Serious about the responsibility, Frisoni, a former accessories designer for Lanvin and Christian Lacroix, nevertheless quickly proved adept at channeling Vivier's whimsical spirit. He has whipped up pheasant-feather heels worn by Nicole Kidman
and a black-crocodile rose confection that is blooming on feet all over Hollywood this season (see box). With luxe touches like crystals, exotic skins and couture handiwork, "they're such fashionista shoes, an insider's secret," says L.A. celeb stylist Rachel Zoe, who has placed Frisoni's wares on her clients. The brand, she says, "is timeless and exclusive."
That exclusivity is due, in part, to gasp-inducing price tags, which range from $475 (for a Frisoni twist on the chrome-buckle pumps Vivier created for Deneuve's housewife-call girl in Belle de Jour) to several models costing as much as four and even five figures. "I make beautiful shoes," Frisoni explains. "Why make something just normal or average when you can create beauty?"
His hand-beaded satin boots, for example, sell for $19,900. "If you have the money and want fine pleasure in a car, you go to Jaguar," says Frisoni. "If you prefer, buy a plain car. It is simple." Of course, at those prices, you may have to choose between the boots and the car.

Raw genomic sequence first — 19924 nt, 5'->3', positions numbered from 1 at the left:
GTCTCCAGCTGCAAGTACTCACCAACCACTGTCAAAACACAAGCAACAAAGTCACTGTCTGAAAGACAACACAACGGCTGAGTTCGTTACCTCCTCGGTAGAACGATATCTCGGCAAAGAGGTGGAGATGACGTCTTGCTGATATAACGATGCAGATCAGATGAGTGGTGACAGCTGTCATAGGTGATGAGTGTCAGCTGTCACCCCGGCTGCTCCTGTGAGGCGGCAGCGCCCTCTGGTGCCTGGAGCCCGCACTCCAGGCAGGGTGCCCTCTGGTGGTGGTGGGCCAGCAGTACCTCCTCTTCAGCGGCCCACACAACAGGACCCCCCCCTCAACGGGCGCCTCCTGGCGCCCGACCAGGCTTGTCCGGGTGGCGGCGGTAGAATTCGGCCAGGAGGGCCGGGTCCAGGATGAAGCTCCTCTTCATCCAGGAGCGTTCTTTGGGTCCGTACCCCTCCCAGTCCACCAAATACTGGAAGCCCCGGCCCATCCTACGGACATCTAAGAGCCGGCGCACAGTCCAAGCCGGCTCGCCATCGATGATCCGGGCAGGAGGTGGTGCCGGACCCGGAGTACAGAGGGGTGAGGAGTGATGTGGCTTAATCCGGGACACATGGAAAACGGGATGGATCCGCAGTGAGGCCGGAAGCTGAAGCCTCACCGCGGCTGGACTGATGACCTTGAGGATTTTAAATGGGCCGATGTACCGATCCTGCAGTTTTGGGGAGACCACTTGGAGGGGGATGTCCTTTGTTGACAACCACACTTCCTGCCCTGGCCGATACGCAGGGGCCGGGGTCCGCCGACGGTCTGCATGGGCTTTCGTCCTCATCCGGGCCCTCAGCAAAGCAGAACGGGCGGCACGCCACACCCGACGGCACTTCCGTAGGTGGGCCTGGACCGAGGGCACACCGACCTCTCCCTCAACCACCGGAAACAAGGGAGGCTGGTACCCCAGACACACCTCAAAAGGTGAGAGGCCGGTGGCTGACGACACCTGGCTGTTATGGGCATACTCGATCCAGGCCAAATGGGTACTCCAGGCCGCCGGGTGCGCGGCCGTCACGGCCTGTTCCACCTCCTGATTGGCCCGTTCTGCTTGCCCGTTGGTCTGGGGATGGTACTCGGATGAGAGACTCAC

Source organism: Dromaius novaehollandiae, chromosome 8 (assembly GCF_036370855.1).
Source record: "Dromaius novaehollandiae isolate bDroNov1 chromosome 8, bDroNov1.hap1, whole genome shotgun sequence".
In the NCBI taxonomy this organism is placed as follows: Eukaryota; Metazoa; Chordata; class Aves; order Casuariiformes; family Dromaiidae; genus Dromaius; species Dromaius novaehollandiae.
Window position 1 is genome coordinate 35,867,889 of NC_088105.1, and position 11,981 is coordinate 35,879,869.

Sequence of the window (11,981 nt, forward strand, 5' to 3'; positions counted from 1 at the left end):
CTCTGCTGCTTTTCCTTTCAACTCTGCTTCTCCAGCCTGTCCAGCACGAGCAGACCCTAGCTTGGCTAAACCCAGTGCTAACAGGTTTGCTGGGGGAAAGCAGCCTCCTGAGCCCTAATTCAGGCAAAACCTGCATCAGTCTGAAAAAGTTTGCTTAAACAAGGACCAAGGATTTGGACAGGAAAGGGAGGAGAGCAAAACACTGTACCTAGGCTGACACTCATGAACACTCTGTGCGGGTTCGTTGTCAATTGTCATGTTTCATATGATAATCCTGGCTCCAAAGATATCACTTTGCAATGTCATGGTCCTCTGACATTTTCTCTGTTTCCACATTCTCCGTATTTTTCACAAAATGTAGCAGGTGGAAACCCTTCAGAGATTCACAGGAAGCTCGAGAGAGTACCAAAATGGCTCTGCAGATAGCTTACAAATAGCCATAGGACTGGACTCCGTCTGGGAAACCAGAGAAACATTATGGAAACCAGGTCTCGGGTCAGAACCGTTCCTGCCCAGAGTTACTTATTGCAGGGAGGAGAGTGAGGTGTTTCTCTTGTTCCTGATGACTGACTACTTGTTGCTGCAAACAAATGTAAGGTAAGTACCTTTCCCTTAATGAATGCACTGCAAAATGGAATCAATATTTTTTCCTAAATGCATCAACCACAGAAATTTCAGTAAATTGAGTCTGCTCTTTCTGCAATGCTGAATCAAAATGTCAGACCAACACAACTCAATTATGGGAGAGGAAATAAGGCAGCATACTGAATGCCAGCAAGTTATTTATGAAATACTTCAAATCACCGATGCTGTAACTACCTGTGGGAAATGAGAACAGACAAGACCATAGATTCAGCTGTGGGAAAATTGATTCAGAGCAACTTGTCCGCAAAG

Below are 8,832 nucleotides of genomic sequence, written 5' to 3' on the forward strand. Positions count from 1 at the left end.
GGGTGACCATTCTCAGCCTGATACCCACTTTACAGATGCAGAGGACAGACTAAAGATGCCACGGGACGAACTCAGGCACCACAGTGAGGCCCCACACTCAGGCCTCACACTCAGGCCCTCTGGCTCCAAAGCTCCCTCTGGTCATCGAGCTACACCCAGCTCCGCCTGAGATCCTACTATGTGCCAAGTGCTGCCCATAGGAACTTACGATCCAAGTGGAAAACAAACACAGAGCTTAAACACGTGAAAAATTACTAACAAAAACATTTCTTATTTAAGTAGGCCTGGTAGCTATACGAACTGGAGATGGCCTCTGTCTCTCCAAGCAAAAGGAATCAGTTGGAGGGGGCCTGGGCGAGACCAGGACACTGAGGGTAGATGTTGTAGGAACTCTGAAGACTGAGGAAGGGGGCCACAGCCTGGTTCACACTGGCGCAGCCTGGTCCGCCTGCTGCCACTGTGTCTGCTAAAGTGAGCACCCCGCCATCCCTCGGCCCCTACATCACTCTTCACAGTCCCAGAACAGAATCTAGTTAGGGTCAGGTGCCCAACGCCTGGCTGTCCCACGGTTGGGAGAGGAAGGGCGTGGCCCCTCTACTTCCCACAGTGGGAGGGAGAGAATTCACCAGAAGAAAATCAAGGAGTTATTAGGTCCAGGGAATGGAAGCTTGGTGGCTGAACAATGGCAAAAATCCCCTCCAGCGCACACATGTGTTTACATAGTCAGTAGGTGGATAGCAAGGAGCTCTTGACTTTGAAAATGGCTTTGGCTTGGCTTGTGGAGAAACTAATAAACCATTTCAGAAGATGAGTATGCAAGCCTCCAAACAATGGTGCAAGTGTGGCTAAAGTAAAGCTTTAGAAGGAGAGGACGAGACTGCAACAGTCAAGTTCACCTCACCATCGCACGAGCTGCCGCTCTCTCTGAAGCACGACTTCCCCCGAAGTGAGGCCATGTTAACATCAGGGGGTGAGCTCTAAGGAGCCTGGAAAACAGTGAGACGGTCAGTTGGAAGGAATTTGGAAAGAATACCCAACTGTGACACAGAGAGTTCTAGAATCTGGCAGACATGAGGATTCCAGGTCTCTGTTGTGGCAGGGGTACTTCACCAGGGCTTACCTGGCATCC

At his Paris boutique, browsers include A-listers like Sharon Stone and Charlize Theron
, who bought several pairs. (While there are plans for a Manhattan shop next year, currently Vivier shoes are sold in America only at Neiman Marcus in Los Angeles and Saks Fifth Avenue and Bergdorf Goodman stores in New York City.) The starry clientele thrills the designer. Of seeing his work on the red carpet, he says, "Oh my God, are you kidding me? It's a huge honor!" He has even won an original Vivier fan: Last spring Catherine Deneuve met him for lunch and shoe shopping. As Frisoni knelt at her feet in his store, he marveled, "Who would have thought one day I'd do this! Who am I? Some shoe designer." Yes, but one who may be well on his way to poetry.
Danielle Dubin. Monique Jessen in Paris and Jessica Herndon in Los Angeles
- Monique Jessen,
- Jessica Herndon.
On the morning of her June 1953 coronation, Queen Elizabeth II slipped her feet into garnet-studded shoes made by Roger Vivier. The next year, Vivier achieved real fame when he, for better or worse, offered up the first stiletto and gained fans like Catherine Deneuve, Sophia Loren and Brigitte Bardot. So when Vivier died in 1998 at age 90, his were—pardon the expression—big shoes to fill. "Vivier was the poet of shoes. Every shoe was a piece of art," says designer Bruno Frisoni, who was offered the daunting job of carrying on the Vivier label after Vivier's death—and mulled it over for a year before accepting in 2004. The decision, says the Burgundy-born Frisoni, 45, "was not to be taken lightly."